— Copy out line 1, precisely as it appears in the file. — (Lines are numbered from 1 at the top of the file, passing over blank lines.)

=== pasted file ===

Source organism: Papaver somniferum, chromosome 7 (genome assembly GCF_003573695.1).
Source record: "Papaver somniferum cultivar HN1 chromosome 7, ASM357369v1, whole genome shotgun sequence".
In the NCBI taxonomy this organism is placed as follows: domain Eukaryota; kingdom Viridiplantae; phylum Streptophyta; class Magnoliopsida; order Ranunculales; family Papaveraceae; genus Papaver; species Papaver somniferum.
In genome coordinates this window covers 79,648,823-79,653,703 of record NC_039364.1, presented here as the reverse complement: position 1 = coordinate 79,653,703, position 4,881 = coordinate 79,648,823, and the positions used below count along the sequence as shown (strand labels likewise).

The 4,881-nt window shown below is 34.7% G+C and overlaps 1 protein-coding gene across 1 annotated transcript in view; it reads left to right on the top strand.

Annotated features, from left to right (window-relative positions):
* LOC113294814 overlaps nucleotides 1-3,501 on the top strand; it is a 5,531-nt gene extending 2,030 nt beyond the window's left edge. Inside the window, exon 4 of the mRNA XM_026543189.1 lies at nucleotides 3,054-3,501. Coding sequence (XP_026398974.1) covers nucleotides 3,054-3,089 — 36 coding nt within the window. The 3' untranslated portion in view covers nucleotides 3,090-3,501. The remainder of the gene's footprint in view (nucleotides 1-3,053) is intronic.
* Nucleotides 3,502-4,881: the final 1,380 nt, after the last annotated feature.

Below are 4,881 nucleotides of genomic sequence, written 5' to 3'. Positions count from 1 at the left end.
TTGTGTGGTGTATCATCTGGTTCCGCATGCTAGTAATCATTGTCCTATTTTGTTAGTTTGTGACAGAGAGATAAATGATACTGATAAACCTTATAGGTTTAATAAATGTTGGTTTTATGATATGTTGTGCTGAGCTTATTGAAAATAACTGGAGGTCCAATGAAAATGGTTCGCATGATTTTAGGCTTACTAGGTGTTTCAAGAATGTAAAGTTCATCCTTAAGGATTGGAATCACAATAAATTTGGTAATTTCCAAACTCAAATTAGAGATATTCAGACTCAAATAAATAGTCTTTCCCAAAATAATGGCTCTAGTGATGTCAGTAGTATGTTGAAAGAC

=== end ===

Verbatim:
Source organism: Papaver somniferum, chromosome 7 (genome assembly GCF_003573695.1).